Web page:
The AI proved to be quite a mess, as users quickly influenced Tay’s responses and algorithms. In many ways, it was not the bot’s fault as being at the mercy of Twitter trolls would surely turn anything into a frenzied nutjob. One could view the ordeal as an exemplary socio-cultural experiment reminiscent of Marina Abramović’s Rhythm 0, (1974).
In a sense, Tay was a blank canvas ready for the whimsical and nonsensical questions posed by an intrigued and proven destructive audience. It did its job, perhaps not very well but it was able to learn and adapt very quickly over time. So how is Microsoft Zo any different from Tay?
For one, it’s is a little more quirky and perhaps even childish. Zo does not yet appear able to construct concise responses, like one would expect from Google’s Assistant. The bot often forms smart, but misguided responses that do not appear to lead into forming a larger dialog.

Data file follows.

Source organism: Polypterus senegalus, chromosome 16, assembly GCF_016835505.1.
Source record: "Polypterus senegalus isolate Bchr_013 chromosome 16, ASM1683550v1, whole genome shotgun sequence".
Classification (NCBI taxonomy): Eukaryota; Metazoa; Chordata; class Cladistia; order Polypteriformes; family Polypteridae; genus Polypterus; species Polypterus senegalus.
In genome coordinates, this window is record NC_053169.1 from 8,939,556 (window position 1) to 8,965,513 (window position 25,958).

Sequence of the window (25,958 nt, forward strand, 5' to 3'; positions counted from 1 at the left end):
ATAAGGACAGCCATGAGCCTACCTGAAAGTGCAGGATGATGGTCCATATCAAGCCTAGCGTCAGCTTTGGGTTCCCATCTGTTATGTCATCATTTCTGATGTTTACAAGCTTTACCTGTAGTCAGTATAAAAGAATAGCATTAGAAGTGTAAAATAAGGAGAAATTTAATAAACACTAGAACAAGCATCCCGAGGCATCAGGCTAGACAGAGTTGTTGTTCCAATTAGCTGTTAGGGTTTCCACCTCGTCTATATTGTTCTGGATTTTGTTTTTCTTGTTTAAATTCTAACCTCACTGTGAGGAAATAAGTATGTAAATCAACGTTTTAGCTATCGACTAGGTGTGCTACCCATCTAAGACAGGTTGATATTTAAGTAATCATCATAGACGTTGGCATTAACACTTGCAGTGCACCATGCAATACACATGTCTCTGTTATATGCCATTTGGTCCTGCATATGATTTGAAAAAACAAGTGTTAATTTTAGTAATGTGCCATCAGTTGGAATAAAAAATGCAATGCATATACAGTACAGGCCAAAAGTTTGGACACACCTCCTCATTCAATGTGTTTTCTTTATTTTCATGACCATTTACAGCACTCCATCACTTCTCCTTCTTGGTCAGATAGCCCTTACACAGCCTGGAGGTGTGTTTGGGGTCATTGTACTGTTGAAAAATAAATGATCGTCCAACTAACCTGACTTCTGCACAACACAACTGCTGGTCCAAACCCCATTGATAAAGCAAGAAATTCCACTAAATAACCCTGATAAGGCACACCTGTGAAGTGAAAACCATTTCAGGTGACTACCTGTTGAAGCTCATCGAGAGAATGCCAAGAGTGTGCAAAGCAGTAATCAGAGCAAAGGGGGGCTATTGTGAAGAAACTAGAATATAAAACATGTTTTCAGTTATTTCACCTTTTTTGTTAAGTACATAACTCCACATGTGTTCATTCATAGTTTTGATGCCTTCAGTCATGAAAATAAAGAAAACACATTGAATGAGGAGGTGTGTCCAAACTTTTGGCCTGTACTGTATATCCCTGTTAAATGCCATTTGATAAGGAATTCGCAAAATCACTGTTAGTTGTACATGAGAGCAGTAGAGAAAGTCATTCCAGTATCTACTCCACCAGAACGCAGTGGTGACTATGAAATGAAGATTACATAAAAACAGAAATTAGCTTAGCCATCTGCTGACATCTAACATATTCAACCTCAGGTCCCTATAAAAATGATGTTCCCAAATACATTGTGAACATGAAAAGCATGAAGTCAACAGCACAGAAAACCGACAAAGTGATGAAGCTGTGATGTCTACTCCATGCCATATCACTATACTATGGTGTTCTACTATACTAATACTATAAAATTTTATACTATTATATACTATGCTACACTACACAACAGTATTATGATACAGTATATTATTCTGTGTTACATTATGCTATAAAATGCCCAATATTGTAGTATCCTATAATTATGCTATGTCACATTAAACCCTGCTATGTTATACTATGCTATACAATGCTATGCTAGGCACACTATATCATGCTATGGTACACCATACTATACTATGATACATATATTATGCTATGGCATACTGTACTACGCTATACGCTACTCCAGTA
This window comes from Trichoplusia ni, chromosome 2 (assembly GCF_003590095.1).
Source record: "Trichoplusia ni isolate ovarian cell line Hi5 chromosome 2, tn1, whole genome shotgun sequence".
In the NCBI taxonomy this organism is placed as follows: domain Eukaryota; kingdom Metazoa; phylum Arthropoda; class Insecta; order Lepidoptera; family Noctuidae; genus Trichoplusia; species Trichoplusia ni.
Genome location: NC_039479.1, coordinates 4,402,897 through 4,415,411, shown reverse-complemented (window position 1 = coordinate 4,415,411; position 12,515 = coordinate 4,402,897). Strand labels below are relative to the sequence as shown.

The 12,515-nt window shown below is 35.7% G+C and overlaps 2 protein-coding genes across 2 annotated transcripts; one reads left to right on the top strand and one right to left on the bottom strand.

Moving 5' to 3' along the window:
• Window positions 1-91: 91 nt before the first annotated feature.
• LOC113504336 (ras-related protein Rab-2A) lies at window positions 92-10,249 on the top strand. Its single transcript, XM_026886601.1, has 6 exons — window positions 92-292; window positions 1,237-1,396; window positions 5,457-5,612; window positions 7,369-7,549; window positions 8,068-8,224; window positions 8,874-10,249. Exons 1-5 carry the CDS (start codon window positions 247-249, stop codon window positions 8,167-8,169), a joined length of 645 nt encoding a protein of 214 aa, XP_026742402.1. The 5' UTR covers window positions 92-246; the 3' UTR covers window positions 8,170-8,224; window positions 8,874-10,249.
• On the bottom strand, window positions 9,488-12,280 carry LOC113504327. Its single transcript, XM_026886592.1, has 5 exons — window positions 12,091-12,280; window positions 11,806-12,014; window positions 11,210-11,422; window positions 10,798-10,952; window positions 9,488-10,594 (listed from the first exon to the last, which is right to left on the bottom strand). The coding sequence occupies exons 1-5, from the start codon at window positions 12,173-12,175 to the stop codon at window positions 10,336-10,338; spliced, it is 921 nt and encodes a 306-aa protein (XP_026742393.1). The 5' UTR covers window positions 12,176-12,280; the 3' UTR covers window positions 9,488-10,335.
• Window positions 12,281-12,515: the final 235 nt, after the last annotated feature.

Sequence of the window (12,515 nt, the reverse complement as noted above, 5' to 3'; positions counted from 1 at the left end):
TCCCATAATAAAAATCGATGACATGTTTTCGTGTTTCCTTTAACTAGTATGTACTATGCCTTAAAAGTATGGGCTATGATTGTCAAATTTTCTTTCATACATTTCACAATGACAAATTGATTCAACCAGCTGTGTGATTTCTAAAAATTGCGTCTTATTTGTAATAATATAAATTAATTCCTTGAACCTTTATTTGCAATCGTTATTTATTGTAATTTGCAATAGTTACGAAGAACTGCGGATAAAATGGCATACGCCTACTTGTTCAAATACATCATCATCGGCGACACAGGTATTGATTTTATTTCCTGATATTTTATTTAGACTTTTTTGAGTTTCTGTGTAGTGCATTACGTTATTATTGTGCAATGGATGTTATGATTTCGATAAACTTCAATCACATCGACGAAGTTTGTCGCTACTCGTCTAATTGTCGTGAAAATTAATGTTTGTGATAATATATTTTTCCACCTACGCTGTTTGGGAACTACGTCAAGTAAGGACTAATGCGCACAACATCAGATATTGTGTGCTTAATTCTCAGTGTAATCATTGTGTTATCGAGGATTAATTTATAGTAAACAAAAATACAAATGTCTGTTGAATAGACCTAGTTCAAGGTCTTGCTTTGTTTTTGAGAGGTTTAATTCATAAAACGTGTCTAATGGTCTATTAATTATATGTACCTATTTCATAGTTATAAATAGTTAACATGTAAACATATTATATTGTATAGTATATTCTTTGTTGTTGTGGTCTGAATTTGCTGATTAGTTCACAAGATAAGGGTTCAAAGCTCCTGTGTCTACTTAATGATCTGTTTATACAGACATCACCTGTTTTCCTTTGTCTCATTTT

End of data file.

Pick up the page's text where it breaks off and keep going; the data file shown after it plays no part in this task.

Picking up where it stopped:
It is still quite early to judge Zo, as with Tay, the bot will learn and adapt over time, which hopefully is for the best. At the moment, Zo is only available through Kik messenger and considering Kik’s user base, is quite an intriguing market to test a bot.
According to DMR Stats, over 60% of people who use bots on Kik messenger are aged between 13-19, and roughly 40% of all US users of Kik messenger are either young adults or teens. Perhaps, this is Microsoft’s intended demographic, which may also explain Zo’s ‘millennial’ nature. However, despite Microsoft’s efforts to avoid Zo generating inappropriate responses, it could just be a matter of time before Zo faces the same corruption as Tay at the hands of skillful, and willful teenagers.